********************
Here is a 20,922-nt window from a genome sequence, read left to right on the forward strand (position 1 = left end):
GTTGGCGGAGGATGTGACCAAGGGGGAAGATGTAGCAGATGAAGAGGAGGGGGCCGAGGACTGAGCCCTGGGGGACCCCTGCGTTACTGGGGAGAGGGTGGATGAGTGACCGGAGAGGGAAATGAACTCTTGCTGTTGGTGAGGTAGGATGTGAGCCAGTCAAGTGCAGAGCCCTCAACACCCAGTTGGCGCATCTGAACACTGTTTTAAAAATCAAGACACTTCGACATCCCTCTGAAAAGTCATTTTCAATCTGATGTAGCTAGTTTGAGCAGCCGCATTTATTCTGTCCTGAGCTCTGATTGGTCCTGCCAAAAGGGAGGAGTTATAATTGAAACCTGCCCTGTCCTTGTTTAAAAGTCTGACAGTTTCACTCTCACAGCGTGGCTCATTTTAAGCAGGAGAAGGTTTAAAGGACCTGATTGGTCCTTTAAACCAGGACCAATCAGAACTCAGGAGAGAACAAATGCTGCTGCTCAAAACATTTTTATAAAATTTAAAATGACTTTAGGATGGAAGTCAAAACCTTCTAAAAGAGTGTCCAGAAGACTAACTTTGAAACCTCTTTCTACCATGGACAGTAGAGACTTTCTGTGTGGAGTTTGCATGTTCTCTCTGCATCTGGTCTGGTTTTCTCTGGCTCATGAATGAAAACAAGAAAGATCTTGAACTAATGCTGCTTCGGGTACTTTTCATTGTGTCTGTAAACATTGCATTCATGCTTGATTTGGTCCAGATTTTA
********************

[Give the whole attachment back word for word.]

Here is a 20,922-nt window from a genome sequence, read left to right on the forward strand (position 1 = left end):
GTTGGCGGAGGATGTGACCAAGGGGGAAGATGTAGCAGATGAAGAGGAGGGGGCCGAGGACTGAGCCCTGGGGGACCCCTGCGTTACTGGGGAGAGGGTGGATGAGTGACCGGAGAGGGAAATGAACTCTTGCTGTTGGTGAGGTAGGATGTGAGCCAGTCAAGTGCAGAGCCCTCAACACCCAGTTGGCGCATCTGAACACTGTTTTAAAAATCAAGACACTTCGACATCCCTCTGAAAAGTCATTTTCAATCTGATGTAGCTAGTTTGAGCAGCCGCATTTATTCTGTCCTGAGCTCTGATTGGTCCTGCCAAAAGGGAGGAGTTATAATTGAAACCTGCCCTGTCCTTGTTTAAAAGTCTGACAGTTTCACTCTCACAGCGTGGCTCATTTTAAGCAGGAGAAGGTTTAAAGGACCTGATTGGTCCTTTAAACCAGGACCAATCAGAACTCAGGAGAGAACAAATGCTGCTGCTCAAAACATTTTTATAAAATTTAAAATGACTTTAGGATGGAAGTCAAAACCTTCTAAAAGAGTGTCCAGAAGACTAACTTTGAAACCTCTTTCTACCATGGACAGTAGAGACTTTCTGTGTGGAGTTTGCATGTTCTCTCTGCATCTGGTCTGGTTTTCTCTGGCTCATGAATGAAAACAAGAAAGATCTTGAACTAATGCTGCTTCGGGTACTTTTCATTGTGTCTGTAAACATTGCATTCATGCTTGATTTGGTCCAGATTTTA